Recently released SBAC scores show widening gulf between high-need and non-high-need students; remote and in-person learning models

On September 1, the Connecticut State Department of Education released 2020-21 Smarter Balance (SBAC) scores for students in grades 3-8.

Results show that students from high-need backgrounds (low-income, English language learner and students with disabilities) performed significantly lower than non-high need students. In English Language Arts (ELA), the gap in proficiency for in-person learners was 43.6 percentage points. If students participated in a remote model, the gap was 39.6 percentage points.

  • In Person ELA Gap: High-Need: 33.6% proficient vs. Non-High Need: 77.2% proficient
  • Remote ELA Gap: High-Need: 22.8% proficient vs. Non-High Need: 62.4% proficient

The results for math equally as troubling. The gap in proficiency for in-person learners was 43.2 percentage points. If students participated in a remote model, the gap was 34.3 percentage points.

  • In Person Math Gap: High-Need: 25.5% proficient vs. Non-High Need: 68.7% proficient
  • Remote Math Gap: High-Need: 10.9% proficient vs. Non-High Need: 45.2% proficient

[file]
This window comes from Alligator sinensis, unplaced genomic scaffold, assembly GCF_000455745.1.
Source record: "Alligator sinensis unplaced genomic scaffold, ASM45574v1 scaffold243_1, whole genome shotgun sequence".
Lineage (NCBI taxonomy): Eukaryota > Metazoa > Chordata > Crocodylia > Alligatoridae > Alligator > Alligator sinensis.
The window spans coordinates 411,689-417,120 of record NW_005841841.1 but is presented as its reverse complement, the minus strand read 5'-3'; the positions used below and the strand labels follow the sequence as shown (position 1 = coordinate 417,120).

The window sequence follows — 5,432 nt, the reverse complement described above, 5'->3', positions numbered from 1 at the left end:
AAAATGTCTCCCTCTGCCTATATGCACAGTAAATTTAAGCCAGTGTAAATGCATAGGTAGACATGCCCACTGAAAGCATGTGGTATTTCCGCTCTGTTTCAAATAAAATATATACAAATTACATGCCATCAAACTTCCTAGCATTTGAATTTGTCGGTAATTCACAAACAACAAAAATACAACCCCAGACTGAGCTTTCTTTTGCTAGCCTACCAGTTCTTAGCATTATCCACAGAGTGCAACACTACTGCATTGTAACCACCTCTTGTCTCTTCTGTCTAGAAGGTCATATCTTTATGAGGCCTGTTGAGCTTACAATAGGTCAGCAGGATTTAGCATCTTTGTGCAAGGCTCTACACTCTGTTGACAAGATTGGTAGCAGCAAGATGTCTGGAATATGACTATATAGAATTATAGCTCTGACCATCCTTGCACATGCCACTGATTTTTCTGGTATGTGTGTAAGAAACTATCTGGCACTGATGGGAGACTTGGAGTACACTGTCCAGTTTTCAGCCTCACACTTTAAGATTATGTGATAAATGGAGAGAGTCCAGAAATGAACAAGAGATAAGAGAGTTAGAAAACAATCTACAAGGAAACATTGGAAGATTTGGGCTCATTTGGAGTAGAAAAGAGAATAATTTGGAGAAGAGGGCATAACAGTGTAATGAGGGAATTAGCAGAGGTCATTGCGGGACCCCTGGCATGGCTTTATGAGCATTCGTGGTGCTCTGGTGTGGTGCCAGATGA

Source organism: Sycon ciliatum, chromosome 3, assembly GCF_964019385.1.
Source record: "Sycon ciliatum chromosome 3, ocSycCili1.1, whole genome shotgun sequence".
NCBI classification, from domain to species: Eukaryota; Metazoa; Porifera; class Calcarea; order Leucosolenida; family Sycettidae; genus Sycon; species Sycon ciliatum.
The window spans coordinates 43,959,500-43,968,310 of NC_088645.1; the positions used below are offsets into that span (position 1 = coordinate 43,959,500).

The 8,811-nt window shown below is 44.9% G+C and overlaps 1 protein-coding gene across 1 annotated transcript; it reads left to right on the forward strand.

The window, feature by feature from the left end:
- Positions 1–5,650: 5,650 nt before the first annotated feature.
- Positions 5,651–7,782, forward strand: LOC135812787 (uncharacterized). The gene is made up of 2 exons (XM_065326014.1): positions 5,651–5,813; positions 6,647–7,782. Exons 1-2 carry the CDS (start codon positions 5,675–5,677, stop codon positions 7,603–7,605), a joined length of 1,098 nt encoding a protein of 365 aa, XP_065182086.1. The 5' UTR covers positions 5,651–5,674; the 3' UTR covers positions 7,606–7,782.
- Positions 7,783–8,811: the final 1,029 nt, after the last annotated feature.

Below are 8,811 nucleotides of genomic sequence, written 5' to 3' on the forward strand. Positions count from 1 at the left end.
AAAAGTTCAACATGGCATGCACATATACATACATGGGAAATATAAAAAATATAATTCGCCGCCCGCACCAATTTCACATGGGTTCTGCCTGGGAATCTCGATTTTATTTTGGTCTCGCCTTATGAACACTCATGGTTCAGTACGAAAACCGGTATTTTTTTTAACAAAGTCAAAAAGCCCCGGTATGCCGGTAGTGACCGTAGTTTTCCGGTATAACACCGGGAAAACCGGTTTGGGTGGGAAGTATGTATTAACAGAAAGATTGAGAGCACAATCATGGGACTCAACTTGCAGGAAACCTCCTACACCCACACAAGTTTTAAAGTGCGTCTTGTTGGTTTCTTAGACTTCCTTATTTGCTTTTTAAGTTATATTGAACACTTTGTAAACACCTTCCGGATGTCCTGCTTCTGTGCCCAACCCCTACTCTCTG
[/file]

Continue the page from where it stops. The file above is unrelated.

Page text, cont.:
Executive Director Subira Gordon said: “These results show us that we’ve got a lot of work to do to ensure kids don’t permanently miss out on learning opportunities. If you are a high-needs, remote learner, there’s only a 1 in 10 chance you are on track for math. We can’t let that be the normal moving forward.”

As school districts in Connecticut submit plans for American Rescue Plan aid, they must highlight how they plan to mitigate learning loss and offer supplemental learning opportunities like after-school and summer programming.

Gordon added: “At ConnCAN, we’re actively analyzing all American Rescue Plan fund applications to ensure they are offering high-value academic support for kids. Parents and families have a right to know–line by line and dollar by dollar–what their schools are doing to accelerate learning and increase student engagement, especially given the recently published assessment results. Parents deserve transparency and their children deserve results.”

The results are a point-in-time understanding of how children are progressing academically. With beginning-of-the-year benchmark assessments, teachers and parents can better understand the learning needs of their children.

ConnCAN is committed to ensuring that all kids have access to great schools. Due to the influx of federal funding from the American Rescue Plan, Connecticut schools have the short-term resources needed to address these unacceptable gaps in student learning. To ensure that happens, educators, advocates and elected officials must ensure these resources are being wisely spent.


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